·                        Flashbacks—recurrences of certain drug experiences. They often happen without warning and may occur within a few days or more than a year after drug use. In some users, flashbacks can persist and affect daily functioning, a condition known as hallucinogen persisting perceptual disorder (HPPD). These people continue to have hallucinations and other visual disturbances, such as seeing trails attached to moving objects.


Other effects:

·                        Some psilocybin users risk poisoning and possibly death from using a poisonous mushroom by mistake.

·                        High doses of PCP can cause seizures, coma, and death, though death more often results from accidental injury or suicide during PCP intoxication. Interactions between PCP and depressants such as alcohol and benzodiazepines (prescribed to relieve anxiety or promote sleep—alprazolam [Xanax®], for instance) can also lead to coma.

·                        Some bizarre behaviors resulting from hallucinogens that users display in public places may prompt public health or law enforcement personnel intervention.

·                        While hallucinogens' effects on the developing fetus are unknown, researchers do know that mescaline in peyote may affect the fetus of a pregnant woman using the drug.


Effects of overdose:

According to the Drug Enforcement Administration, deaths exclusively from acute overdose of LSD, magic mushrooms, and mescaline are extremely rare. Deaths generally occur due to suicide, accidents, and dangerous behavior, or due to the person inadvertently eating poisonous plant material. A severe overdose of PCP and ketamine can result in: respiratory depression, coma, convulsions, seizures, and death due to respiratory arrest.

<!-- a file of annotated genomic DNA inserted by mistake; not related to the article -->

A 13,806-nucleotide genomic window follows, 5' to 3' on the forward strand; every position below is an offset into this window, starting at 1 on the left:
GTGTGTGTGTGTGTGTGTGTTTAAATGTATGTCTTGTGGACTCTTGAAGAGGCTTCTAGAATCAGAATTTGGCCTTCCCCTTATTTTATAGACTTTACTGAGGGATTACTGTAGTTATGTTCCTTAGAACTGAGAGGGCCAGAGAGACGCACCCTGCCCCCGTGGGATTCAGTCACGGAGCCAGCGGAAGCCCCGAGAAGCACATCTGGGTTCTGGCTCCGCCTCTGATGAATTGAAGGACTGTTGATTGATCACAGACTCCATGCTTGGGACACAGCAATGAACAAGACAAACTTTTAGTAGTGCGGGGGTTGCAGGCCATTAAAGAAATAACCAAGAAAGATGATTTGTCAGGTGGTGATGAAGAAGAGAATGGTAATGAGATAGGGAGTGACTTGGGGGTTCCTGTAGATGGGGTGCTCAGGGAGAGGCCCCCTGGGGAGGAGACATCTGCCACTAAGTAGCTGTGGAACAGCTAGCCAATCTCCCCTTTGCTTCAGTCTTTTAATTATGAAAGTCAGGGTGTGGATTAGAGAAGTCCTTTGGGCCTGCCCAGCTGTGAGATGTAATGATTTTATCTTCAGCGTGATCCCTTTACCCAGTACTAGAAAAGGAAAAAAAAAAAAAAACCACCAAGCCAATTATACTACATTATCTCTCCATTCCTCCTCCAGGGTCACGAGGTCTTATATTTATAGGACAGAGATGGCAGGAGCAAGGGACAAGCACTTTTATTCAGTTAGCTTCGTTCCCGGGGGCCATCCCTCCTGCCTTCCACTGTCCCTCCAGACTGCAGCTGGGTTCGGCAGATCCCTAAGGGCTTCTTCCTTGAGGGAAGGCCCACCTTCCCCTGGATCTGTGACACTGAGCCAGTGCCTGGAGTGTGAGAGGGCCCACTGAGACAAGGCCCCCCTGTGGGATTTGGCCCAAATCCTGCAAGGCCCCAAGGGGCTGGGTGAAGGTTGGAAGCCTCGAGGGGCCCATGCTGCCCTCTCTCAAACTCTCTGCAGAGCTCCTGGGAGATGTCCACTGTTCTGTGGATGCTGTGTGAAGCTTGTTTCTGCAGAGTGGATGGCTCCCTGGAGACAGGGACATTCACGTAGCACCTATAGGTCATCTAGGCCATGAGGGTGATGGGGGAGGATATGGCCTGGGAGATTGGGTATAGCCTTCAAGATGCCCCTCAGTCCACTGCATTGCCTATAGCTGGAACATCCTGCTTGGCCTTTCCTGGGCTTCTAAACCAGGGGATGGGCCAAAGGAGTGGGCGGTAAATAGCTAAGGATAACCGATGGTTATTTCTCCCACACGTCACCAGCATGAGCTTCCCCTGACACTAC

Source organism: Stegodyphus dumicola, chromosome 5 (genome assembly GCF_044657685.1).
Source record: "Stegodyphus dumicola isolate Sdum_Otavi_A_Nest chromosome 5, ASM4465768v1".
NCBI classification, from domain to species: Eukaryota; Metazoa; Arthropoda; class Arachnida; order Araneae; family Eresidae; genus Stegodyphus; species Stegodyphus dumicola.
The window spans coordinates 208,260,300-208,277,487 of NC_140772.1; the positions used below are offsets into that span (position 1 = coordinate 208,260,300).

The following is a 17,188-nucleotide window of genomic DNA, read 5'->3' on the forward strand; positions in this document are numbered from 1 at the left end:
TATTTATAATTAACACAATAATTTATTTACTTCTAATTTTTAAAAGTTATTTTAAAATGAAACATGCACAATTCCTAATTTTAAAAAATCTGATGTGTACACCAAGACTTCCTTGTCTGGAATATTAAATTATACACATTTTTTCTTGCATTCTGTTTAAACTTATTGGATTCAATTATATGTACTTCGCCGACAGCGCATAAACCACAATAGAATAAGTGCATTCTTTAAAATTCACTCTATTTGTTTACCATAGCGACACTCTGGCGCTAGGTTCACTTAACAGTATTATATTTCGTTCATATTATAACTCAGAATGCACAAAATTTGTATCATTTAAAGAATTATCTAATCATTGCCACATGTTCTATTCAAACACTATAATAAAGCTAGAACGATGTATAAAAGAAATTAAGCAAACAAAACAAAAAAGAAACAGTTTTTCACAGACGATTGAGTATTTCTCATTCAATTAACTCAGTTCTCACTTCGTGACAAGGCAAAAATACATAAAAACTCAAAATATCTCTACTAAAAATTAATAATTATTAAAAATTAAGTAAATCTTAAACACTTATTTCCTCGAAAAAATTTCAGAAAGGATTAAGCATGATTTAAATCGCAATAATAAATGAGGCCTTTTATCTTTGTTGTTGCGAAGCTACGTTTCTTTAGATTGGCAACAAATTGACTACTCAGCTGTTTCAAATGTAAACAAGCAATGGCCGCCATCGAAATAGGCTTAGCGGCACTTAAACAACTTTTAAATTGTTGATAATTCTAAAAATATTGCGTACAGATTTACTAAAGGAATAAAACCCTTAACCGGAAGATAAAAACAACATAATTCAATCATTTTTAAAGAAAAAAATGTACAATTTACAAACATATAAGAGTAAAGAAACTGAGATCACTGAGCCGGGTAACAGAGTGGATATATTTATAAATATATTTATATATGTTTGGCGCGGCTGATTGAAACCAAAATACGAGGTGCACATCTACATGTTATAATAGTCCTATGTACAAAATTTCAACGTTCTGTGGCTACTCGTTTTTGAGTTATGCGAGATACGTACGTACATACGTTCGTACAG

Heroin: an opioid drug made from morphine, a natural substance taken from the seed pod of various opium poppy plants.


Short-term effects:

•             a surge of pleasure, or euphoria

•             dry mouth

•             warm flushing of the skin

•             heavy feeling in the arms and legs

•             nausea and vomiting

•             severe itching

•             clouded mental functioning

•             going "on the nod," a back-and-forth state of being conscious and semiconscious


Long-term effects:

People who use heroin over the long term may develop:

•             insomnia

•             collapsed veins for people who inject the drug

•             damaged tissue inside the nose for people who sniff or snort it

•             infection of the heart lining and valves

•             abscesses (swollen tissue filled with pus)

•             constipation and stomach cramping

•             liver and kidney disease

•             lung complications, including pneumonia

•             mental disorders such as depression and antisocial personality disorder

•             sexual dysfunction for men

•             irregular menstrual cycles for women


Other effects: